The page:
How a Community Becomes Like Family When We Need It Most

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by Helen Baldwin |

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As others set off fireworks on Independence Day, a Facebook post set off personal waterworks. It also determined the focus of this column.

Credit angel intervention.

***

Molly Grantham is an anchor for WBTV, a local TV news station two hours south of us in Charlotte, North Carolina. In August 2020, I came across an article Molly had written. She described her ordeal of delivering her baby boy in the hospital, as her daughter was exposed to COVID-19. The entire family soon tested positive for the virus. Molly, who also tested positive for pneumonia, continued taking care of her newborn. I became a fan.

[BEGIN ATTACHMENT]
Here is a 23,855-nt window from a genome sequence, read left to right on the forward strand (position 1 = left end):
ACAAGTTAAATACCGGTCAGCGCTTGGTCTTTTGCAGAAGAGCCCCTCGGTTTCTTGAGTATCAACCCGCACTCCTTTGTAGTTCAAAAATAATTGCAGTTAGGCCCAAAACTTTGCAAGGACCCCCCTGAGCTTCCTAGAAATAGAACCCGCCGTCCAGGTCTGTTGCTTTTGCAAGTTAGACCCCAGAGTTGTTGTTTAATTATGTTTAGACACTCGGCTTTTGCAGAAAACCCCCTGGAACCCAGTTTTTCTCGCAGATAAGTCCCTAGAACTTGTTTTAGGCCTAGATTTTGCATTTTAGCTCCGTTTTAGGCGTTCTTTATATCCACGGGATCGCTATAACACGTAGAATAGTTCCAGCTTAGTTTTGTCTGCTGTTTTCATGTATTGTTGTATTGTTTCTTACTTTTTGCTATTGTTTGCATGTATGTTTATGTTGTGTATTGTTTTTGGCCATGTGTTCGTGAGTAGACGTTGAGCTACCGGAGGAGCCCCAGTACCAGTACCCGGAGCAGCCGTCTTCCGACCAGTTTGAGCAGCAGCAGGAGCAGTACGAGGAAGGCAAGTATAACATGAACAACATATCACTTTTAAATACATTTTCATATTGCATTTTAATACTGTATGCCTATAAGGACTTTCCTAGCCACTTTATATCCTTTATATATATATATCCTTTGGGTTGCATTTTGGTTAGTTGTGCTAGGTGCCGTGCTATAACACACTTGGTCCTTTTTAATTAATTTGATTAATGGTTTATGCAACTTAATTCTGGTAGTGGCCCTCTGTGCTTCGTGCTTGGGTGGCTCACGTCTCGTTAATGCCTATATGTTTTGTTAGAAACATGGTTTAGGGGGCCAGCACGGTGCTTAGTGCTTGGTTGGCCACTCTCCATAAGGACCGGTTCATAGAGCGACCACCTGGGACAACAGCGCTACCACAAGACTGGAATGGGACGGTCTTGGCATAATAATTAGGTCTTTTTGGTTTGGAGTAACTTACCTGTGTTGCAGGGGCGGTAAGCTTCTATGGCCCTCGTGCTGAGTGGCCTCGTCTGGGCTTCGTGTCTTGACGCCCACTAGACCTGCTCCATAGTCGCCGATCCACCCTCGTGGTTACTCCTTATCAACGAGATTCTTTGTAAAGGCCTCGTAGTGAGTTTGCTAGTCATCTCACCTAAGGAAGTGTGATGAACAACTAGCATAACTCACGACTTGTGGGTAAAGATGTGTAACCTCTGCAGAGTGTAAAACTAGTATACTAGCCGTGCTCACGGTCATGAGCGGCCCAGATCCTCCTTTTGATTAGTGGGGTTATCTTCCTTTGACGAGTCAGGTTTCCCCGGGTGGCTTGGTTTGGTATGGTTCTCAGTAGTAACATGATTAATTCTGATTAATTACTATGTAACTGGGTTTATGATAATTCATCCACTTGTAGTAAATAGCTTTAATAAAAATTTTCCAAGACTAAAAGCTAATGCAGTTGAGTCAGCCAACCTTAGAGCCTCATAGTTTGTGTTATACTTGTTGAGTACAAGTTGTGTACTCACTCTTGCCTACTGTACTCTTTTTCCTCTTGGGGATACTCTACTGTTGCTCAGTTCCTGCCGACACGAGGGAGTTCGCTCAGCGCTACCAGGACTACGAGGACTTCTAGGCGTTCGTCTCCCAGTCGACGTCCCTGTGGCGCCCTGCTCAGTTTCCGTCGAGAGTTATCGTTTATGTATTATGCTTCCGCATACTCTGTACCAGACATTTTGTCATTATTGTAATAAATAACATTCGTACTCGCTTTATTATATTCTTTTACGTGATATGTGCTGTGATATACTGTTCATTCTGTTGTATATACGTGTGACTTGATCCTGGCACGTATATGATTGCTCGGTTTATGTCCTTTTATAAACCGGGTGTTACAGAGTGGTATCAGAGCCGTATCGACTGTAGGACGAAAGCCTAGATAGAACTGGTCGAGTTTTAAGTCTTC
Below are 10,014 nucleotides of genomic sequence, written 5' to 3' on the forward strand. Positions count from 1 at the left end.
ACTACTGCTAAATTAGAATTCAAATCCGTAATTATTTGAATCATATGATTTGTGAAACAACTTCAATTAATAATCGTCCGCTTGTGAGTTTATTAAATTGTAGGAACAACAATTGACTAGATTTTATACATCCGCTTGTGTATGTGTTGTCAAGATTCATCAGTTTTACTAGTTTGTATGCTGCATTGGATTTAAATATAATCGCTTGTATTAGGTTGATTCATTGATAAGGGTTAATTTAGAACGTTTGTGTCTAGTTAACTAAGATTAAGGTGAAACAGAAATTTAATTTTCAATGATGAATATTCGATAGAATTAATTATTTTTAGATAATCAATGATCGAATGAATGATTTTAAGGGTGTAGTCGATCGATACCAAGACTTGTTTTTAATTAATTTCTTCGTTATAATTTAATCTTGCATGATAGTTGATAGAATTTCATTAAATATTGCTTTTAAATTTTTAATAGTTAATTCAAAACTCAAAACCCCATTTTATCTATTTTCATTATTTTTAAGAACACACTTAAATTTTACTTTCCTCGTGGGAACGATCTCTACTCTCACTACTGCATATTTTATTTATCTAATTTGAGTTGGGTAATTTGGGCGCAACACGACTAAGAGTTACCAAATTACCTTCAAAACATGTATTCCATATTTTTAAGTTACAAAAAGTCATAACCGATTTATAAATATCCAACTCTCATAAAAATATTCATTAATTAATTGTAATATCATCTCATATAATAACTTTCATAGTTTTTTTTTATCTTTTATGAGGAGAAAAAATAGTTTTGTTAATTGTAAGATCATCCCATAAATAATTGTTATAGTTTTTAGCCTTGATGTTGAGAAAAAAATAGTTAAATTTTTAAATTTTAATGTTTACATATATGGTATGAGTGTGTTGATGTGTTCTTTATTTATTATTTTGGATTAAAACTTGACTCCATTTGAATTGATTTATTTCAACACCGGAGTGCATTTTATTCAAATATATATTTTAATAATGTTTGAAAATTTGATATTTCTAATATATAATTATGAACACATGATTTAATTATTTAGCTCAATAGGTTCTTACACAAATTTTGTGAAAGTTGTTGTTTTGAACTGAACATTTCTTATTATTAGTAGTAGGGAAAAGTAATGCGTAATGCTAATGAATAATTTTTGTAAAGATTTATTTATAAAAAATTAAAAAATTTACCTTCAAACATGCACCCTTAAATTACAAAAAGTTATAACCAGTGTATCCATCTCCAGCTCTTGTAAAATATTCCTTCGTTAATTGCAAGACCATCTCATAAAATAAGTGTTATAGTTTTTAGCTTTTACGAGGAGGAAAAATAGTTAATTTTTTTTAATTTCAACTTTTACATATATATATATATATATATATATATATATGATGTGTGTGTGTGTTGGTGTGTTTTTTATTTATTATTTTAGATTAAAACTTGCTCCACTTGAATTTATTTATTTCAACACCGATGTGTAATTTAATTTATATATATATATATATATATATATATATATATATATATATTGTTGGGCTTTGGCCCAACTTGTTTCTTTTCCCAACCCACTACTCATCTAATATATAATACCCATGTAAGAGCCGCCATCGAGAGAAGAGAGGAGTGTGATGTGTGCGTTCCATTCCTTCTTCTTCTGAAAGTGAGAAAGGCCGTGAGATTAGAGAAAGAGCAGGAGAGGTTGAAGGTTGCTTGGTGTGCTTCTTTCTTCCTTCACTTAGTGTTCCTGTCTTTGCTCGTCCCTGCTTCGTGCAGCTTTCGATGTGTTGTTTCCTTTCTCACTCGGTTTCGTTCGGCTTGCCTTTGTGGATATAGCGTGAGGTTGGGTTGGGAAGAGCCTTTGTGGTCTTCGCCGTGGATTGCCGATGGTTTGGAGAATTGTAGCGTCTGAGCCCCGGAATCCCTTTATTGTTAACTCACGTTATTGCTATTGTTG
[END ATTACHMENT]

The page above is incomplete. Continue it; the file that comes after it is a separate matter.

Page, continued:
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Fast forward to July 4. Molly’s name again popped up, this time highlighting Aaron Collier, one of her Molly’s Kids, a regular segment on her show featuring children facing health challenges. Aaron, a seventh-grader, was diagnosed with osteosarcoma, a type of bone cancer, and he needed a miracle. Aaron lives with his grandmother, who also is his full-time caregiver. They live in Ashe County.

We live in Ashe County.

***

Today, July 13, is my brother Paul’s birthday. On this date in 1997, Paul, a physician, and his family visited our family’s lodge. My husband, Randy, asked if Paul would examine our baby, Jeffrey, who had exhibited abnormal breathing since his birth two months earlier.

Paul’s exam revealed that Jeffrey had no reflexes and a dull-sounding lung. Paul somberly explained that we’d likely be referred to a pediatric neurologist at the scheduled checkup the next morning.